Coming from its Latin origin, the term “monument” describes a significant memorial of vast dimensions. The constructional configuration enforces a solitary position in its context, signifying its special meaning as a bearer of memory. For Heike Hanada, the use of this term focuses on the interest in architectural properties of monuments—their precise shape, distinctiveness and grandeur. Properties not simply generated by sheer material size, but which develop an abstract spatial style through composition, assemblage and proportions.
In reference to Mies van der Rohe, Hanada revolves around the term “monumentality” on multiple layers: as a relationship between solitaire and context, a perceptual-physiological phenomenon as well as a spiritual space that does not force anything on the viewer besides inner immensity.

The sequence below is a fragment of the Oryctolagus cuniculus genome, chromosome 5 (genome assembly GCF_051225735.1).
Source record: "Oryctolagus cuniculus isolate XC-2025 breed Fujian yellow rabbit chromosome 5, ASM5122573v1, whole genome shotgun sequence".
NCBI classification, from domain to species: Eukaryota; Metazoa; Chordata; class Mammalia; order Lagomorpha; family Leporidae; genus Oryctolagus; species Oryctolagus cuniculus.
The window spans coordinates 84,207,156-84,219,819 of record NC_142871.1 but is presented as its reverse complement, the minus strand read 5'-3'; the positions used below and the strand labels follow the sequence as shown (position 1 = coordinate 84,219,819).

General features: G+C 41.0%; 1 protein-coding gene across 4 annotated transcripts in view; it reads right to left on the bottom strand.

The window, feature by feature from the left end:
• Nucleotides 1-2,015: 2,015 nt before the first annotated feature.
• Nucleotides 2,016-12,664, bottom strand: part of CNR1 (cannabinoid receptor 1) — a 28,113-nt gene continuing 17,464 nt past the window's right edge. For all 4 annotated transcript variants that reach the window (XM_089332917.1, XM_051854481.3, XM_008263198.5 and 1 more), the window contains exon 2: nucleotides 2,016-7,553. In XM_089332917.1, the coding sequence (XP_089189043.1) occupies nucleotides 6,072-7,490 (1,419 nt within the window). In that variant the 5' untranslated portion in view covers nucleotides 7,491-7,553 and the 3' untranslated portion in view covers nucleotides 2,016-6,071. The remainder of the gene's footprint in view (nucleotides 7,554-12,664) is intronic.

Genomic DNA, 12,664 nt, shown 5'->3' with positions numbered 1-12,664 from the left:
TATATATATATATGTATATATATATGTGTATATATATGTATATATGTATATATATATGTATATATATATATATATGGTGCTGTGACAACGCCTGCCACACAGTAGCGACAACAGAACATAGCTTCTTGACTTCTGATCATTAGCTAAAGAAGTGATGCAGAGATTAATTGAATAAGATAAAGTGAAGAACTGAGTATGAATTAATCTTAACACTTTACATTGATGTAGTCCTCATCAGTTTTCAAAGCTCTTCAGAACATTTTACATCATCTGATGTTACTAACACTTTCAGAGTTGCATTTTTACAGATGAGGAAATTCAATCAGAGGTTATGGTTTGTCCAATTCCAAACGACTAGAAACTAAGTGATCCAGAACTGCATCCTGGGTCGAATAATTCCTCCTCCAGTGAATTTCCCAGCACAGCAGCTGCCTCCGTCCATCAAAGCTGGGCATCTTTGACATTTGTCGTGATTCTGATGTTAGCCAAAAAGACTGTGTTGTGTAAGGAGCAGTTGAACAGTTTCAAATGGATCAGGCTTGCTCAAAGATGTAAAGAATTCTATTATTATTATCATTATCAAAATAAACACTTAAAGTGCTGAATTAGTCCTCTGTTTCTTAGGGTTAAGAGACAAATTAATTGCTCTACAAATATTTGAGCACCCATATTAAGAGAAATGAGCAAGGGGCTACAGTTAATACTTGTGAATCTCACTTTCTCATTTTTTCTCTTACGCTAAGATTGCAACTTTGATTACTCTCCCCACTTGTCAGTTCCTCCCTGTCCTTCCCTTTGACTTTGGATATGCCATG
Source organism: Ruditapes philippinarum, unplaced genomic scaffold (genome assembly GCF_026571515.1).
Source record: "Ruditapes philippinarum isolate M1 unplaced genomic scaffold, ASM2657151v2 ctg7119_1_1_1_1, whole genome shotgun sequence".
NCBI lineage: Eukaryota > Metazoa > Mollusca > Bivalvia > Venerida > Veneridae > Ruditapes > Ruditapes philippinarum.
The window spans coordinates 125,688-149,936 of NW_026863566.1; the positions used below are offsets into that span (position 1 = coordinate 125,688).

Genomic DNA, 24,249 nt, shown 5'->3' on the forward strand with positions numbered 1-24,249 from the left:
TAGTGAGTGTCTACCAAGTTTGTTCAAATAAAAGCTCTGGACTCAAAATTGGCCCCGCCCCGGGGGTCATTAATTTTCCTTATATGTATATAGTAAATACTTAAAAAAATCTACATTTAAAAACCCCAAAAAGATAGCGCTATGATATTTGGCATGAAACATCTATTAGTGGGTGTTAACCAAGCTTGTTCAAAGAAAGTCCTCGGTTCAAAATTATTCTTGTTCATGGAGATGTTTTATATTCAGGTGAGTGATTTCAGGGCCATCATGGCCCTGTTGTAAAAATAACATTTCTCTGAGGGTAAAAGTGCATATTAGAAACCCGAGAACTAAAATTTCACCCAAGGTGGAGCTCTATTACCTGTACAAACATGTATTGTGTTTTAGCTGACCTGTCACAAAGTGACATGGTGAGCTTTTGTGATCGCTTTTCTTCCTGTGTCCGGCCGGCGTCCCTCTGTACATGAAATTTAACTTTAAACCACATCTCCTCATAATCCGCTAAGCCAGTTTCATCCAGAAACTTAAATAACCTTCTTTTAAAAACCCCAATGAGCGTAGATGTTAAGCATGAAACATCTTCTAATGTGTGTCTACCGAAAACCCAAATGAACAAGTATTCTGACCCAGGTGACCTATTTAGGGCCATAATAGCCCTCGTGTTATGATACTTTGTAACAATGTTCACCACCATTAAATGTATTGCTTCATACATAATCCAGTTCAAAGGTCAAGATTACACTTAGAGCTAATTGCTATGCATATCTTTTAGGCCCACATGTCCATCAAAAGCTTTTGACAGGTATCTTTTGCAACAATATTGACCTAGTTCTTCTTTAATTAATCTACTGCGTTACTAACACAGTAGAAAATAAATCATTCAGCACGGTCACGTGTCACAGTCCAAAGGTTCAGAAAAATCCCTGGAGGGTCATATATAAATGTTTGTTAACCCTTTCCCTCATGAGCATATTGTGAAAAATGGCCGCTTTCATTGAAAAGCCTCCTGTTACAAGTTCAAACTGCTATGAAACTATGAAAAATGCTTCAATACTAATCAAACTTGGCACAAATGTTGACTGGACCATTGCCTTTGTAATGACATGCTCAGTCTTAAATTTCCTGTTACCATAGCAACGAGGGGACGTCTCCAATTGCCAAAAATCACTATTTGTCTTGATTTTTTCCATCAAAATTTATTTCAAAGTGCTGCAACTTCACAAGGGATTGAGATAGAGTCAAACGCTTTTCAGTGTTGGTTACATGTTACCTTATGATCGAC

As different as these layers appear, they do have one thing in common: Heike Hanada focuses on her concept of space as an aesthetic phenomenon, accompanied, but not dictated by functional aspects. This mindset focusing primarily on the perception of public spaces is supported by her years of work as an artist.
In her exhibition, Hanada develops a system of overlaying parallel lines, emanating from the grid of the gallery’s stone floor, drawn in pencil on the walls. This pencil-drawn mural addresses the design process as an interpretative reflection of the space. A certain order is generated and ultimately varied. Embedded in the mural are drawings of the most important works Heike Hanada has worked on over recent years.
Heike Hanada established her laboratory for art and architecture in Berlin in 2007. Since then, she has been successful in numerous competitions, including the Stockholm City Library Extension (First Prize, 2008) and the construction of the New Bauhaus Museum in Weimar (First Prize, 2012, together with Benedict Tonon). She is currently planning the Bauhaus Museum in Weimar, which will be completed in 2018. Heike Hanada is professor for Gestaltung at the Potsdam School of Architecture since 2010.